He carefully placed the four 4500 jacks on a table along with the associated hardware. In the above photo you can see the old Happijac 4500 (black inner leg) next to the new 4800-HD (zinc coated inner leg).
Gary then removed the motor assemblies from the 4500 jacks with a 3/8” wrench.
Once removed, he installed the motor assemblies onto the 4800-HD jacks using the same 3/8” wrench.
With the 4800-HD jacks now assembled with the motor head assemblies, Gary mounted the 4800-HD jacks to the camper using a 9/16” wrench and the already installed Happijac Z-brackets.
He was careful to route the motor pigtail wires inside the corner of the Z-brackets behind the studs as shown in the Happijac diagram above. Happijac specifies tightening the nuts and bolts to twenty-five pounds torque to avoid stress failure.
Once all four 4800-HD jacks were installed on the Okanagan, Gary and Carl tested each jack using the remote. One of the motor assemblies exhibited a sound that Gary was concerned about, so Gary removed the motor assembly, and gave it a detailed inspection.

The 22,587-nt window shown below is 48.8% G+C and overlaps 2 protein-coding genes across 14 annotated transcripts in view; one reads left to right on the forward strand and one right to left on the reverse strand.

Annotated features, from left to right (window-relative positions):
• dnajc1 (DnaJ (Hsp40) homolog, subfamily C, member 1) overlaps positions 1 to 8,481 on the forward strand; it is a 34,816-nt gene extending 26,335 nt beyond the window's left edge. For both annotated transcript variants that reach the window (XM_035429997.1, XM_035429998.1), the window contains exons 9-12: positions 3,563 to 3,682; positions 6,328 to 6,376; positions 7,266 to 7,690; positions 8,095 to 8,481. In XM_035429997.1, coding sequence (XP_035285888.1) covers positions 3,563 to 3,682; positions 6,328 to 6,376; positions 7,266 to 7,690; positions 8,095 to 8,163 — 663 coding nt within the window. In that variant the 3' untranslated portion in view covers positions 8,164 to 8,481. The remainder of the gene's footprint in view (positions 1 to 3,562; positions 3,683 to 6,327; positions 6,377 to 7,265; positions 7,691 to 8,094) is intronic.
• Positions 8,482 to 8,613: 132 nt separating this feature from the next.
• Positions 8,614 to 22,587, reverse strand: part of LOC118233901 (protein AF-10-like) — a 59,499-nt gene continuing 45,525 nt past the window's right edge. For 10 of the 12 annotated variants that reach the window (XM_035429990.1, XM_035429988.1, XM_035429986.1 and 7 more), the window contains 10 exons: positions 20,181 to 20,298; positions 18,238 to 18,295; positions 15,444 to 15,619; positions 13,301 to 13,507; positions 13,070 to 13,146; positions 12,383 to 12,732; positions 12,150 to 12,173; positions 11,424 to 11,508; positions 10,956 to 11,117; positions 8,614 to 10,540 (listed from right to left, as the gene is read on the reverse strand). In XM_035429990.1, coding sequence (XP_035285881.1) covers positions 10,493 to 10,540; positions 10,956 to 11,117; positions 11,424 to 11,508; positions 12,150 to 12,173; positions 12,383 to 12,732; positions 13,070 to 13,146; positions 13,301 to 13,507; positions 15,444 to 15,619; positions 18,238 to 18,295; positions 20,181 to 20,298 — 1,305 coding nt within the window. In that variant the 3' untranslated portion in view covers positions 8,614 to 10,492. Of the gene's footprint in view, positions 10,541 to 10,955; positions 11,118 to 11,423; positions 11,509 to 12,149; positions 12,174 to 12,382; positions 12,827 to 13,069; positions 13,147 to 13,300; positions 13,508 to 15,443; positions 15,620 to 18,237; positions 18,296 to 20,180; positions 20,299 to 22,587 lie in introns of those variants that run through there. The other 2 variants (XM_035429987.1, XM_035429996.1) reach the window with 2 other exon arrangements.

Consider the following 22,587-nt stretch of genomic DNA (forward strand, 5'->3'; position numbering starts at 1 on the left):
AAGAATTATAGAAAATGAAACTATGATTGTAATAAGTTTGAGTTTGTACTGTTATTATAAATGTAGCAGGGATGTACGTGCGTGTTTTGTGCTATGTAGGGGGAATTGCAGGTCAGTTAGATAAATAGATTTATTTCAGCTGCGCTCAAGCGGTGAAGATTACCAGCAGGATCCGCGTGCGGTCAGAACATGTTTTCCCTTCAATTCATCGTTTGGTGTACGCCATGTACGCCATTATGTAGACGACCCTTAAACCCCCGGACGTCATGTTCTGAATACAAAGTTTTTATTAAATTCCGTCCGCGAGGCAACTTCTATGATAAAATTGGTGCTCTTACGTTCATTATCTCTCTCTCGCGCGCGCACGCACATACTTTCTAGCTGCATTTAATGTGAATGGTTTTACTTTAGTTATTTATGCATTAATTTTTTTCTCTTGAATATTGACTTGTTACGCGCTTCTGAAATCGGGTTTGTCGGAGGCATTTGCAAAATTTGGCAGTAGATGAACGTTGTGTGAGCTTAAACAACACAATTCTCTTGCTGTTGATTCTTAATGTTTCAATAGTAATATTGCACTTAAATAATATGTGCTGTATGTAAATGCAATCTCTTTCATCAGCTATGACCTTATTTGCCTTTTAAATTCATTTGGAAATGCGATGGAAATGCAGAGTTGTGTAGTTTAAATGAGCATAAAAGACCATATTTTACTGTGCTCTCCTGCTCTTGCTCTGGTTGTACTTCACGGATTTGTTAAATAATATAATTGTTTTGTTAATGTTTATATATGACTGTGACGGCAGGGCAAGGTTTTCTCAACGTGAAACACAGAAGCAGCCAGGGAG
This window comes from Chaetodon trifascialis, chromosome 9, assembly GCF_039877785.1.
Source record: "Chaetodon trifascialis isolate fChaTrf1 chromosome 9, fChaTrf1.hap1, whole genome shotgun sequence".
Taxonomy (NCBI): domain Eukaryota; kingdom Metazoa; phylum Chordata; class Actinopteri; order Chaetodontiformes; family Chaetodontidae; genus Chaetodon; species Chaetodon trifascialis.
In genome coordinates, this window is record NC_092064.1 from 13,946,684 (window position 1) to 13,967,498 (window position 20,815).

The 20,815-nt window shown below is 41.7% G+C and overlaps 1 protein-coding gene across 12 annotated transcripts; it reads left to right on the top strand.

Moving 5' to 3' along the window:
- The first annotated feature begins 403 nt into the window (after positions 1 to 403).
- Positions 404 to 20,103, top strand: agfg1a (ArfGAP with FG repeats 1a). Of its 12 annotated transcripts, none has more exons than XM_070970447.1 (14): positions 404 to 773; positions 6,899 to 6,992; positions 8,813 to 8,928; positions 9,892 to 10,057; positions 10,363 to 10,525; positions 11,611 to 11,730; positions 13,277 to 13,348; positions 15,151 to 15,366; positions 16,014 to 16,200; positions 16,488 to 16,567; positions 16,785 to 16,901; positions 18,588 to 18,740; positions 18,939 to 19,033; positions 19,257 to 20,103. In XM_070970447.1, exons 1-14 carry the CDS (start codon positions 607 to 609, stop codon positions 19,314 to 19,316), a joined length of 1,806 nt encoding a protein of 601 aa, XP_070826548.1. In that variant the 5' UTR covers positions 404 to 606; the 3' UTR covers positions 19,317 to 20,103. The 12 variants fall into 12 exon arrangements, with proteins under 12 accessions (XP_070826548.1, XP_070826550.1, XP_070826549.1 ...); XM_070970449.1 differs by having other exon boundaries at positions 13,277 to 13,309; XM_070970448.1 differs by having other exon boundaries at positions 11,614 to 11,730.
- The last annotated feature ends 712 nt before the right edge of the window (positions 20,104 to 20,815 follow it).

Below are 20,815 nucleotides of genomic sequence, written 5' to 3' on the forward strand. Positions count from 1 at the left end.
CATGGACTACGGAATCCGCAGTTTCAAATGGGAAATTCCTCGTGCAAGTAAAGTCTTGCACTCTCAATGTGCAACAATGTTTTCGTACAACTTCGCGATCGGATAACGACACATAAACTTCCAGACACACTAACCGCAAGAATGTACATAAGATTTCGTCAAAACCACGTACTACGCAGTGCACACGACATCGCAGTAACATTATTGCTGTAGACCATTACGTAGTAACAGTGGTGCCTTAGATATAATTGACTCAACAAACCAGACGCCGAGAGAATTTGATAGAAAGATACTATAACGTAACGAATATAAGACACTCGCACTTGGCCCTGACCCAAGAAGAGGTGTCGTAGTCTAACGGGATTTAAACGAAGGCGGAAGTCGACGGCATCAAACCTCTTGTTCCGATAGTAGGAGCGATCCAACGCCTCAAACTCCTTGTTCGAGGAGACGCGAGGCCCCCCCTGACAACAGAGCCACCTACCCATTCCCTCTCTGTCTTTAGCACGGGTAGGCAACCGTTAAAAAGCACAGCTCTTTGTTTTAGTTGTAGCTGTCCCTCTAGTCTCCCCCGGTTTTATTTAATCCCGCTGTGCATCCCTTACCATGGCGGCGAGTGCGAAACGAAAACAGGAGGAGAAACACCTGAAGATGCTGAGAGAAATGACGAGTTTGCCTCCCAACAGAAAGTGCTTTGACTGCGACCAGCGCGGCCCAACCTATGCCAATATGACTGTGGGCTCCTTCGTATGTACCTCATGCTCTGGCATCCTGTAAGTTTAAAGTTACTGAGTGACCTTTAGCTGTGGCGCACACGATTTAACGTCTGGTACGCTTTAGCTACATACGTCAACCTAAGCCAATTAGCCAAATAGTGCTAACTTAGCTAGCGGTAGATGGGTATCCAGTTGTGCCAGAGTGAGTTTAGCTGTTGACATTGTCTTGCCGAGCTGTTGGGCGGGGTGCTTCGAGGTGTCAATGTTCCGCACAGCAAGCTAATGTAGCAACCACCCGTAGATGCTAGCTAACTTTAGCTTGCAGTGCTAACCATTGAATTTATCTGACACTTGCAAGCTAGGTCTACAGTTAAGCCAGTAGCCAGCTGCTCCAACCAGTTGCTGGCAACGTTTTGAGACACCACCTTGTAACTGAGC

With the top plate removed, it was clear that the gears were worn from normal use, but in good working order.
Gary determined that the motor itself should be replaced.
The entire process took about an hour, and that’s with plenty of talking, presenting, and photography interruptions. Of course Gary has been doing this kind of work for decades, so it’s safe to say that your time will vary.
The Goode Report
Following the installation, we asked Carl and Kay Goode to evaluate the Happijac 4800-HD jacks. The Goodes are almost full-time truck campers spending upwards of 200 days a year on the road. That said, they don’t remove their truck camper very often, so we had to wait until they had sufficient experience with the jacks before reporting their findings.
Here’s the Carl Goode’s full report:
Our previous jacks were Happijac model 4500. The 4500 jacks came installed on the camper from the Okanagan factory. We have a heavy camper, a 2008 Okanagan 117 DBL with two slides. The jacks would lift the camper for unloading okay, but would then appear unsteady when fully extended.